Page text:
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Rain doesn’t stop play at top North East golf course
October 12, 2012

As the golf industry battles against the erratic British weather and with the traditional season drawing to a close following Europe's success in the Ryder Cup, Rockliffe Hall's world-class golf course has been praised by members, guests and professionals for its ability to remain open despite severe weather conditions over recent months.

It's feared the bad summer could put many golf clubs out of business after player numbers dwindled as courses were forced to close following fierce storms and torrential rain.

However, Rockliffe Hall works hard to ensure its course doesn't have to close and, thanks to its outstanding design and team of experienced green-keepers, has only had to shut during thunder storms.

Rockliffe Hall's golf course was strategically designed by one of the world's top golf architects, Marc Westonborg from Hawtrees, the designers behind Donald Trump's Trump International Golf Links in Scotland.

Because of its location close to the stunning River Tees, the course was engineered and constructed to provide exceptional drainage- a strength that has come into its own during the bad weather of the summer months.

Over the summer, Rockliffe Hall has hosted a number of high profile tournaments including the Trilby Tour and the Northern Golf Masters, as well as over a hundred corporate and charity events.

And, following the furore of the recent Ryder Cup, more golfers are extending their season into the late autumn.

Rockliffe Hall's highly-regarded golf academy, offering coaching from respected PGA golf professionals, is also thriving as it continues to recruit new professionals.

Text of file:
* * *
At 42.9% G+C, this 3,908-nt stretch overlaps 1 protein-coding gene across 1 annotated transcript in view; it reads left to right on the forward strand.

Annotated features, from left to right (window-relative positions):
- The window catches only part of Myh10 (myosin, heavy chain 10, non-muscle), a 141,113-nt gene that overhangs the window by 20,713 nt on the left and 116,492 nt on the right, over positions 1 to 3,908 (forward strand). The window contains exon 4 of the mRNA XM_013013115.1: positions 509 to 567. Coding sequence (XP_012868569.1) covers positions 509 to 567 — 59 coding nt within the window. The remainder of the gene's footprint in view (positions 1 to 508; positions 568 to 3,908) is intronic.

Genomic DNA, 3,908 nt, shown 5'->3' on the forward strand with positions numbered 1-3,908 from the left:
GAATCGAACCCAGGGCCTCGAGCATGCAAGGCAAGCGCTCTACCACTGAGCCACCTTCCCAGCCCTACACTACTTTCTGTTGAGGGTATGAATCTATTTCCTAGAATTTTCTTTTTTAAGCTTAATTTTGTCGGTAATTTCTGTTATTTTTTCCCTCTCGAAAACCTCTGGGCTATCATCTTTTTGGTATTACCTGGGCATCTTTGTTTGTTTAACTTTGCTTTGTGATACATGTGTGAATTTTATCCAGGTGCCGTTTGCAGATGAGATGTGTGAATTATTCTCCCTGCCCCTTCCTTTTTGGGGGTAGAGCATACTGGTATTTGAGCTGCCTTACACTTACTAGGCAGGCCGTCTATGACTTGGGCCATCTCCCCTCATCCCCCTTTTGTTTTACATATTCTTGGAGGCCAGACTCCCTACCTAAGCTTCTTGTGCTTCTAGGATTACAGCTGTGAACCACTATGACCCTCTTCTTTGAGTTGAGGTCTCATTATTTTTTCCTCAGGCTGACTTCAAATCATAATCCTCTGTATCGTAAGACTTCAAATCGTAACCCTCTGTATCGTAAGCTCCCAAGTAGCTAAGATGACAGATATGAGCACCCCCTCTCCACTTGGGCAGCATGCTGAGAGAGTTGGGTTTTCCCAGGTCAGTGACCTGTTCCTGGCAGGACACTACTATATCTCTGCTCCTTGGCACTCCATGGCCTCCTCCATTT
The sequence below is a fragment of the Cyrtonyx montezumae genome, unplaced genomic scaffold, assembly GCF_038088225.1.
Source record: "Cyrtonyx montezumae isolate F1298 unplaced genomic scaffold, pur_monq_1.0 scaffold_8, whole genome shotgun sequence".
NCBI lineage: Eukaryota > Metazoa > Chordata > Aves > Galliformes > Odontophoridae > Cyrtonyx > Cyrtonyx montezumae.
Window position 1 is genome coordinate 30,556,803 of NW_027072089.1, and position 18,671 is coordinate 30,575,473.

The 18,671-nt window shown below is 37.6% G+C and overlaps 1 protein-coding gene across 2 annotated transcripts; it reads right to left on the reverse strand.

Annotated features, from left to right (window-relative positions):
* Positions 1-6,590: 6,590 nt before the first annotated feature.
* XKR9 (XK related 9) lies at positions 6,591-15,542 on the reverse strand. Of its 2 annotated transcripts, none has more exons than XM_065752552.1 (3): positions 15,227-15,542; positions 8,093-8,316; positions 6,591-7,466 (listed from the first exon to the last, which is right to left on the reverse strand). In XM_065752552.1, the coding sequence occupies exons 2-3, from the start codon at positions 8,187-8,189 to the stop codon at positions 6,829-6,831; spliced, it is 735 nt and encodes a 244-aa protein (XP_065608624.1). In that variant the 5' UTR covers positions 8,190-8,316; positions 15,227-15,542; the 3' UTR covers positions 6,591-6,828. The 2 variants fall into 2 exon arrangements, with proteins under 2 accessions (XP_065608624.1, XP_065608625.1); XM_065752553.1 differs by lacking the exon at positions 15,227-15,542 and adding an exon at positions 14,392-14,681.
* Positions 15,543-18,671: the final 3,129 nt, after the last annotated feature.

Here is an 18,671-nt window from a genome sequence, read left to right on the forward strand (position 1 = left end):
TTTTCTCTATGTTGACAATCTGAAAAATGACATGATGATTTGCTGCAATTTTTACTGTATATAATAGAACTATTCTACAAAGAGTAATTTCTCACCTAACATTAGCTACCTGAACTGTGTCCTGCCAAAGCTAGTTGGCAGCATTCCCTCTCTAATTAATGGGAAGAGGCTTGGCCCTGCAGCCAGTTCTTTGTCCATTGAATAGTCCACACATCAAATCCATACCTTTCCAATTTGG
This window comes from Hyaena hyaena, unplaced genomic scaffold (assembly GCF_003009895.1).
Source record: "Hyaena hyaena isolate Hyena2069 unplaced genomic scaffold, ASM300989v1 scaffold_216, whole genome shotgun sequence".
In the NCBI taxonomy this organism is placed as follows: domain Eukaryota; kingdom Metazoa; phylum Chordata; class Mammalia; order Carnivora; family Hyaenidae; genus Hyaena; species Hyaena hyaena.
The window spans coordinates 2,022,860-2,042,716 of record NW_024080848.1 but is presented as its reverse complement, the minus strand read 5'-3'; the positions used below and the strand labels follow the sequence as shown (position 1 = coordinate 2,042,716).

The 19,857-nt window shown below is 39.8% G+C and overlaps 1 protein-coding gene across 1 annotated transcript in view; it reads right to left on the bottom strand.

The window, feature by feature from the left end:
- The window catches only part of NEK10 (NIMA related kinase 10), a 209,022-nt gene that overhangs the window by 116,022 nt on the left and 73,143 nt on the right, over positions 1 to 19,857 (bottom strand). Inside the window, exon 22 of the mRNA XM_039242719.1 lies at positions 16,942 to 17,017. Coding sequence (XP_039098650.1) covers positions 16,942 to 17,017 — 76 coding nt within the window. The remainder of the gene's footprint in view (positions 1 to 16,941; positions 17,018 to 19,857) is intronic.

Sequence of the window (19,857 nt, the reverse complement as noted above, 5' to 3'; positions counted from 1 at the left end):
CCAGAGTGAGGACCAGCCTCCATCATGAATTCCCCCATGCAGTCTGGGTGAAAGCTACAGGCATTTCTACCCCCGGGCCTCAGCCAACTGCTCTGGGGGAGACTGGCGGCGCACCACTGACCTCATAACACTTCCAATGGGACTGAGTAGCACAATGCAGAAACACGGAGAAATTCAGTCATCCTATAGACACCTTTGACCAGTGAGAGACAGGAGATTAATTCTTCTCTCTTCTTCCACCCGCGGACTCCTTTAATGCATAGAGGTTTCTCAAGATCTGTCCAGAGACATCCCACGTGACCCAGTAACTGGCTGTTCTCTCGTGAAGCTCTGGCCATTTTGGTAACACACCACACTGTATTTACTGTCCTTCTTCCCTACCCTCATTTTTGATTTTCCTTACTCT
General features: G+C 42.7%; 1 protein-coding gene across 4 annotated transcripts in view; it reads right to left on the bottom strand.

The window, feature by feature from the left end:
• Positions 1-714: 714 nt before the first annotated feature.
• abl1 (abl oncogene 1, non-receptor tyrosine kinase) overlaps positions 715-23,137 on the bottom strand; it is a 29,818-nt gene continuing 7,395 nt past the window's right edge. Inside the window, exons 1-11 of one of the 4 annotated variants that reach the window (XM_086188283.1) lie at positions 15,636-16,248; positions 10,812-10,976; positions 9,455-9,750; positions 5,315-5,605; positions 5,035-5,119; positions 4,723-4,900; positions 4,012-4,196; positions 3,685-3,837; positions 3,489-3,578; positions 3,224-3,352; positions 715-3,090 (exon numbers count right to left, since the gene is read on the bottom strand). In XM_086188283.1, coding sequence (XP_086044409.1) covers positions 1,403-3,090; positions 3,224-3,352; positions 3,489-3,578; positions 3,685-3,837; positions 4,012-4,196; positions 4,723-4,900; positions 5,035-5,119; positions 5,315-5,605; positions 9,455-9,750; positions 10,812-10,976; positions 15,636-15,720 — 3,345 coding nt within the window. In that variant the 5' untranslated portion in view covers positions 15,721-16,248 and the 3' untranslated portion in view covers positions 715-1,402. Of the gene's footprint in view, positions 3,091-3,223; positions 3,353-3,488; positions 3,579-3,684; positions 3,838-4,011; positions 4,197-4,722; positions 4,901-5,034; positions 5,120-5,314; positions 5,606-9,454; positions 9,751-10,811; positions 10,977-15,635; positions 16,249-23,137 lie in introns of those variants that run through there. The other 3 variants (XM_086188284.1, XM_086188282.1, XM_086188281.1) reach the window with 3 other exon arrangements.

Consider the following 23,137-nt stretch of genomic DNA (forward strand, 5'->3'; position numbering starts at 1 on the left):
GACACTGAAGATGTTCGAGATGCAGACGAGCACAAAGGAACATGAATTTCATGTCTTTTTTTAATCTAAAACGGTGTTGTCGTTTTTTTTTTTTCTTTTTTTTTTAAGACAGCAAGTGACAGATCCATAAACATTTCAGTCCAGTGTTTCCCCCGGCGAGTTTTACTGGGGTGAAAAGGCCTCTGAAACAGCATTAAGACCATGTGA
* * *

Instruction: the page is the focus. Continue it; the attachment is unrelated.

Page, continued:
Rockliffe's European Touring Professional, Graeme Storm, regularly played the course over the summer, when not competing in tournaments. Graeme said: "The golf course and its infra-structure are world-class and this was proved over this summer, the worst in many years. The standard of the tees and greens make it one of the best in Europe that I have played thanks to its drainage system, which also allows the bunkers to drain quickly even in the most torrential of downpours. Rockliffe Hall is certainly well-suited to, at some stage, host a professional European tour event as it can rival any major club."

Director of golf at Rockliffe Hall, Ian Knight, added: "It has certainly been a bad summer for the golf industry and it's awful to hear that some clubs may be forced out of business. We've had lots of people using our course who are amazed by its condition even in bad weather- we've only been forced to shut a handful of times and that was largely during thunder storms. Golfers taking part in our major tournaments and golf days have all provided us with great feedback about our course, which is relatively young, and it's very positive to see so many enjoying what we offer even during such a terrible summer."

Winter green fees start on Sunday 28 th October with prices from £45 Sunday-Thursday and £55 Friday and Saturday.

For more information go to

For general enquiries telephone 0 1325 729 999

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